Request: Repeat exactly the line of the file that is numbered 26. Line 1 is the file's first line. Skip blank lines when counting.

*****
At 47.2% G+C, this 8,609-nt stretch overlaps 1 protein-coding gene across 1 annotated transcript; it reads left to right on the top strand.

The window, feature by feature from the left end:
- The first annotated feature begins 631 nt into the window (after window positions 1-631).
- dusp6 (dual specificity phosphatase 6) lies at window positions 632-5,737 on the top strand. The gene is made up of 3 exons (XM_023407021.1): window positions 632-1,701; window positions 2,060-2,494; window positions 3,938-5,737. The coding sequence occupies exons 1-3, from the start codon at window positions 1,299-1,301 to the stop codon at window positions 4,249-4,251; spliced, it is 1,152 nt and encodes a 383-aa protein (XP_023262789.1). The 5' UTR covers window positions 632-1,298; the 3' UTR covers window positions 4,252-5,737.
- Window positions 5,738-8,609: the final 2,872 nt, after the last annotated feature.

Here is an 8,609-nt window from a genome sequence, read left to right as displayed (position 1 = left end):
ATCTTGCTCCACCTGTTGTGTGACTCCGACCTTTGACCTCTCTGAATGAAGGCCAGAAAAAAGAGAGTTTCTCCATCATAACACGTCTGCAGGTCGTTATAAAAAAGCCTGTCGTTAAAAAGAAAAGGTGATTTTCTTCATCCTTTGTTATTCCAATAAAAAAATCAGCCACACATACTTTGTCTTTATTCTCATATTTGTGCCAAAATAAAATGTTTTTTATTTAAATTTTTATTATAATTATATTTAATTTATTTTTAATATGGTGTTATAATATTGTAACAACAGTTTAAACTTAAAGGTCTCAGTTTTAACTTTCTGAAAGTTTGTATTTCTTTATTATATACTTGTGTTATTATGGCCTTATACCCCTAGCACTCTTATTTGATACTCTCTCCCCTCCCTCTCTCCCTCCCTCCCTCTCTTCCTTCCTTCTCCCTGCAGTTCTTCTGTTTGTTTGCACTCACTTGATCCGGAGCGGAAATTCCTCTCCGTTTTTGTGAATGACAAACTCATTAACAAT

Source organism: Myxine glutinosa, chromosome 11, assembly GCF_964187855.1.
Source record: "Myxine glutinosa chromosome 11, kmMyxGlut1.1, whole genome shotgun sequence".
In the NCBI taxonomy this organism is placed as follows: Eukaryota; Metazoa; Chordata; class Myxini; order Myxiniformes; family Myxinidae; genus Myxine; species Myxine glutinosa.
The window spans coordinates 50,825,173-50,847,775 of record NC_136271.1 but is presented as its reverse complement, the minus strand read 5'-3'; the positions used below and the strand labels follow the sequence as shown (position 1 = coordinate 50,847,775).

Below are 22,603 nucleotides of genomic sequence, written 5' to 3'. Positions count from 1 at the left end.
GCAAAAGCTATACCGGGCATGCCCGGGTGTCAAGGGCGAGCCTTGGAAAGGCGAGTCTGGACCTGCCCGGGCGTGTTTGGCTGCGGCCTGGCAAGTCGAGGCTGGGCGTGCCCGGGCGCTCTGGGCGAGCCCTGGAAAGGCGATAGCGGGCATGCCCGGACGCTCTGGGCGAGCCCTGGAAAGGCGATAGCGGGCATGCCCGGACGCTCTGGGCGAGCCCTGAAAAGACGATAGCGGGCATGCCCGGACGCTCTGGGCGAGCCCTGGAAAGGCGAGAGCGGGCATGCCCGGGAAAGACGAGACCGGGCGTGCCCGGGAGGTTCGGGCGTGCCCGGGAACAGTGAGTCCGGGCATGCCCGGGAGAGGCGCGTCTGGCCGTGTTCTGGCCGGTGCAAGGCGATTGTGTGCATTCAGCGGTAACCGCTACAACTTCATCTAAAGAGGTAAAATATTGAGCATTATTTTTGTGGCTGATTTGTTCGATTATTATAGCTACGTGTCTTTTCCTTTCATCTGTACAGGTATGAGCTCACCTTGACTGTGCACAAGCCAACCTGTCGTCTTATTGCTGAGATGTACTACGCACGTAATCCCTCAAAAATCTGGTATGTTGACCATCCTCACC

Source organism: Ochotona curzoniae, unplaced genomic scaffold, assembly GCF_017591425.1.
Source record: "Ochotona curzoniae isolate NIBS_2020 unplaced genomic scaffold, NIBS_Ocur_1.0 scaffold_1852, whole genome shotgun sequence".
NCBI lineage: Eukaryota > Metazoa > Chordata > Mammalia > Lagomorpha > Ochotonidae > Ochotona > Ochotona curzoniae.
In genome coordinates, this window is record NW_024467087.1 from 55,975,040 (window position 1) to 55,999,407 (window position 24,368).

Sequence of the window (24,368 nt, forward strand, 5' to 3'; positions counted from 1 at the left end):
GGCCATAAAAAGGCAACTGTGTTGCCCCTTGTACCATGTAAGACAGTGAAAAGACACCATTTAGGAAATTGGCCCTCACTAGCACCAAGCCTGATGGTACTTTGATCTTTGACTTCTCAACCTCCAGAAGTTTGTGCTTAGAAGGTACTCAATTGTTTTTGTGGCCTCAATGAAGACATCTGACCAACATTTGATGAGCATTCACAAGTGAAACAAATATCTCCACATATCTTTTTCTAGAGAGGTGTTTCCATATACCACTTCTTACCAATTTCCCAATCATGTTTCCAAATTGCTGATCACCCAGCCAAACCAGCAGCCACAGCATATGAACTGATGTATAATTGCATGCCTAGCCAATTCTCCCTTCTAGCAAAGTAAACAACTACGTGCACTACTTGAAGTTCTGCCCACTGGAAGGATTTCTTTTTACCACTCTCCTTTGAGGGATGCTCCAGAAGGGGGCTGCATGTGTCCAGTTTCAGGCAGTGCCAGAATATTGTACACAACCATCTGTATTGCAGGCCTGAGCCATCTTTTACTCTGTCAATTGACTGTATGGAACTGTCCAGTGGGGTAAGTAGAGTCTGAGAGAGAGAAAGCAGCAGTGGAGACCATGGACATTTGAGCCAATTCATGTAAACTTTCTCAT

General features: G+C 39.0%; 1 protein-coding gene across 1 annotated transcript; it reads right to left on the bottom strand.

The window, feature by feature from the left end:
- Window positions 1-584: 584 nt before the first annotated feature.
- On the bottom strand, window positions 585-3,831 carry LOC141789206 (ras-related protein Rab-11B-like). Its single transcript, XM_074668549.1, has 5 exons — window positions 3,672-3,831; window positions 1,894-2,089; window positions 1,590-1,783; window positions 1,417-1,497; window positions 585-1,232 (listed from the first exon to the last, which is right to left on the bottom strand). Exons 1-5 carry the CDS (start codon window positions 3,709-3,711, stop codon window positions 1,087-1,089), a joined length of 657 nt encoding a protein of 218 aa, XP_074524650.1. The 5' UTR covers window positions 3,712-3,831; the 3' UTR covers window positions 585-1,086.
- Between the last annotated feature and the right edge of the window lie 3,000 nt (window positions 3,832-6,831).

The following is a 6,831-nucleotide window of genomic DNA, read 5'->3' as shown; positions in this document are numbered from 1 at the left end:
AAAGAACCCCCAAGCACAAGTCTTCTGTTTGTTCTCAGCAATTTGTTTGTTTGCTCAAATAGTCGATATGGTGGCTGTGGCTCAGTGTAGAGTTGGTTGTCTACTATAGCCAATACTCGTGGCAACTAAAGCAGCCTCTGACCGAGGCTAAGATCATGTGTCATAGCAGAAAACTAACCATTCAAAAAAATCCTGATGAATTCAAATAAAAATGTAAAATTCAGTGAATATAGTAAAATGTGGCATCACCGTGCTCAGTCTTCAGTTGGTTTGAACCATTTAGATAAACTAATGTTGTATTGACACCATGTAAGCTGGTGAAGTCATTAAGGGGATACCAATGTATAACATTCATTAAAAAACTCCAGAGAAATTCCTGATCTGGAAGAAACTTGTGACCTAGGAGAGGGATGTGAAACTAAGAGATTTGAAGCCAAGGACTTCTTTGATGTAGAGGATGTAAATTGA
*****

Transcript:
AAAGAACCCCCAAGCACAAGTCTTCTGTTTGTTCTCAGCAATTTGTTTGTTTGCTCAAATAGTCGATATGGTGGCTGTGGCTCAGTGTAGAGTTGGTTGTCTACTATAGCCAATACTCGTGGCAACTAAAGCAGCCTCTGACCGAGGCTAAGATCATGTGTCATAGCAGAAAACTAACCATTCAAAAAAATCCTGATGAATTCAAATAAAAATGTAAAATTCAGTGAATATAGTAAAATGTGGCATCACCGTGCTCAGTCTTCAGTTGGTTTGAACCATTTAGATAAACTAATGTTGTATTGACACCATGTAAGCTGGTGAAGTCATTAAGGGGATACCAATGTATAACATTCATTAAAAAACTCCAGAGAAATTCCTGATCTGGAAGAAACTTGTGACCTAGGAGAGGGATGTGAAACTAAGAGATTTGAAGCCAAGGACTTCTTTGATGTAGAGGATGTAAATTGA